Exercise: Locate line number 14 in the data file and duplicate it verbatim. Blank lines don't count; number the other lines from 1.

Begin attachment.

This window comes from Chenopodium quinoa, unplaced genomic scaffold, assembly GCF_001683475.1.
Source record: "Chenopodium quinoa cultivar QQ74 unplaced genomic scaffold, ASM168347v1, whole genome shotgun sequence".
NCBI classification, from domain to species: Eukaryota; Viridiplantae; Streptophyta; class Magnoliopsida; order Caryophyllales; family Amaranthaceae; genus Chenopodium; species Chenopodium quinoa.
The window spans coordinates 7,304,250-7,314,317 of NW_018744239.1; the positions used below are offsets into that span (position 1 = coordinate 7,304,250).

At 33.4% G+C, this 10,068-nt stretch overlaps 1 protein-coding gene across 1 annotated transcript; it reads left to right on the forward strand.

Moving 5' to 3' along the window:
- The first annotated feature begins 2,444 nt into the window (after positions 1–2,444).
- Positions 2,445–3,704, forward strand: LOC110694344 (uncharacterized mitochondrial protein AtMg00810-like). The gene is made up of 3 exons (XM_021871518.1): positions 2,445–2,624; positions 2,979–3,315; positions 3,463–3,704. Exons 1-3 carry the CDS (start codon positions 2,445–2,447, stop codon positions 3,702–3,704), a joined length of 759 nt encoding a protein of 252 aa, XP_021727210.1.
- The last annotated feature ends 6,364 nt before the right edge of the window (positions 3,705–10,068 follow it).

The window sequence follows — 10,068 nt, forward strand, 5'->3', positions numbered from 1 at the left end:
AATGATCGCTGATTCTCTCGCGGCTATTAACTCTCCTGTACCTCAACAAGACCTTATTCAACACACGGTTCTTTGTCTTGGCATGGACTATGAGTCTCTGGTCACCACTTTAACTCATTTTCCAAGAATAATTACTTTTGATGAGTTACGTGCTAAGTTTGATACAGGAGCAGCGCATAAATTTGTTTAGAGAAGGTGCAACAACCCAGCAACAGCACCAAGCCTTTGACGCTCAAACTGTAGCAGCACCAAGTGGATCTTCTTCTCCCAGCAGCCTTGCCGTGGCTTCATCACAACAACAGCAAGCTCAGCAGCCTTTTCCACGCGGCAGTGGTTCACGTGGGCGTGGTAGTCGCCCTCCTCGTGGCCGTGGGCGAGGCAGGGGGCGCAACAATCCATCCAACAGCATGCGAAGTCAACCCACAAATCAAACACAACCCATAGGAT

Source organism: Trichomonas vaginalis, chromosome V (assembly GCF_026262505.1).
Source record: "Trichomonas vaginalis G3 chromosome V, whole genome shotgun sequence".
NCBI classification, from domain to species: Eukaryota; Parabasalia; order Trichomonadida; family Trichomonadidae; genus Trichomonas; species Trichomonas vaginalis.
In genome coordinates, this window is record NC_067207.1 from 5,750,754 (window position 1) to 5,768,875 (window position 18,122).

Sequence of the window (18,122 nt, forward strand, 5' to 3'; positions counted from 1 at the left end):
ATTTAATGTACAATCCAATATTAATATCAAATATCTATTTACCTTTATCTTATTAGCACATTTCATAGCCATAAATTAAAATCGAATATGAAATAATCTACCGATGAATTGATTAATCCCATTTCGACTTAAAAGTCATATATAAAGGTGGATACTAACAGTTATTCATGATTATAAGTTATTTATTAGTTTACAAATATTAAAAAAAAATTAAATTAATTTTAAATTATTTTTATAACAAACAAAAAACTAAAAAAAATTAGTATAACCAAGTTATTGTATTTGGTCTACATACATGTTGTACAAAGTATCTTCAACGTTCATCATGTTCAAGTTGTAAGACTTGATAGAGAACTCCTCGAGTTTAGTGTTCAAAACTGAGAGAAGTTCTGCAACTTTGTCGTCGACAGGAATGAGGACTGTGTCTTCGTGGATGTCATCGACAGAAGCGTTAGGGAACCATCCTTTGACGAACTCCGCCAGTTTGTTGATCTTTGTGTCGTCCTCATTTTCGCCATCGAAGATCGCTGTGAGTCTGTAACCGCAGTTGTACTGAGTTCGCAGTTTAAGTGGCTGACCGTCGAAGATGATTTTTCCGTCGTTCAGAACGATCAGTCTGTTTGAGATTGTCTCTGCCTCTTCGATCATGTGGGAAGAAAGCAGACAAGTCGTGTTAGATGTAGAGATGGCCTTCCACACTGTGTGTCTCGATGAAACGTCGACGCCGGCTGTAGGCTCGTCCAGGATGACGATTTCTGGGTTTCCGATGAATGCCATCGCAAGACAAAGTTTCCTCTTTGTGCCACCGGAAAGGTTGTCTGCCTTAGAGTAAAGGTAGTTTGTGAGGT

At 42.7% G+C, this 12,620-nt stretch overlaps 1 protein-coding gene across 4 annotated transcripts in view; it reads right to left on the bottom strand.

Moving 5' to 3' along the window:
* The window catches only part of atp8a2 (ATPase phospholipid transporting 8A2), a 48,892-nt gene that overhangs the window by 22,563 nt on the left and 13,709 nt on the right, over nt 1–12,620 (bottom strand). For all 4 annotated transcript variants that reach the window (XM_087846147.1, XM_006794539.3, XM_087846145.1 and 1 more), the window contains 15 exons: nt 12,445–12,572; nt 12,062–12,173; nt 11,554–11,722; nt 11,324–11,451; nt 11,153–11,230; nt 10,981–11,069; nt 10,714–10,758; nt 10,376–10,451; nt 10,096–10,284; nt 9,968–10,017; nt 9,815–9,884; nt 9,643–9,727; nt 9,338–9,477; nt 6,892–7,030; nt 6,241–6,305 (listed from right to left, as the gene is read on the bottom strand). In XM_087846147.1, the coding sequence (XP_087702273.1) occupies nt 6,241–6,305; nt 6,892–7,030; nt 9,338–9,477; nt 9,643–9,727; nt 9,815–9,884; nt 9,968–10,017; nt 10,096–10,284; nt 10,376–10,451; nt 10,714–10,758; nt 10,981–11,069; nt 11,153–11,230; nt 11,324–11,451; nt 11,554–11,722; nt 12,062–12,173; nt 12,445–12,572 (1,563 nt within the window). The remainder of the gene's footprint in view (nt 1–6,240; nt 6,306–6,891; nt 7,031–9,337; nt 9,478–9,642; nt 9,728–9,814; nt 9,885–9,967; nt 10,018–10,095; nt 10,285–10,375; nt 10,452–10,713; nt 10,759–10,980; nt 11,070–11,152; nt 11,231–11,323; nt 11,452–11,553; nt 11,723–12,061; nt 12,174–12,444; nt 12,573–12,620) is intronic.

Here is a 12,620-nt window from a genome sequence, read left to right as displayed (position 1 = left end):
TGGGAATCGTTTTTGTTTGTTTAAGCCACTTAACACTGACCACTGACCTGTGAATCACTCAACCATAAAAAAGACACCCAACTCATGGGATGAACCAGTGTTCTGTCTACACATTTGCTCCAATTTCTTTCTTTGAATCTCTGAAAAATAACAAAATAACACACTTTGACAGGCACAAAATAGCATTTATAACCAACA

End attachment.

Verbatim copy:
NCBI classification, from domain to species: Eukaryota; Parabasalia; order Trichomonadida; family Trichomonadidae; genus Trichomonas; species Trichomonas vaginalis.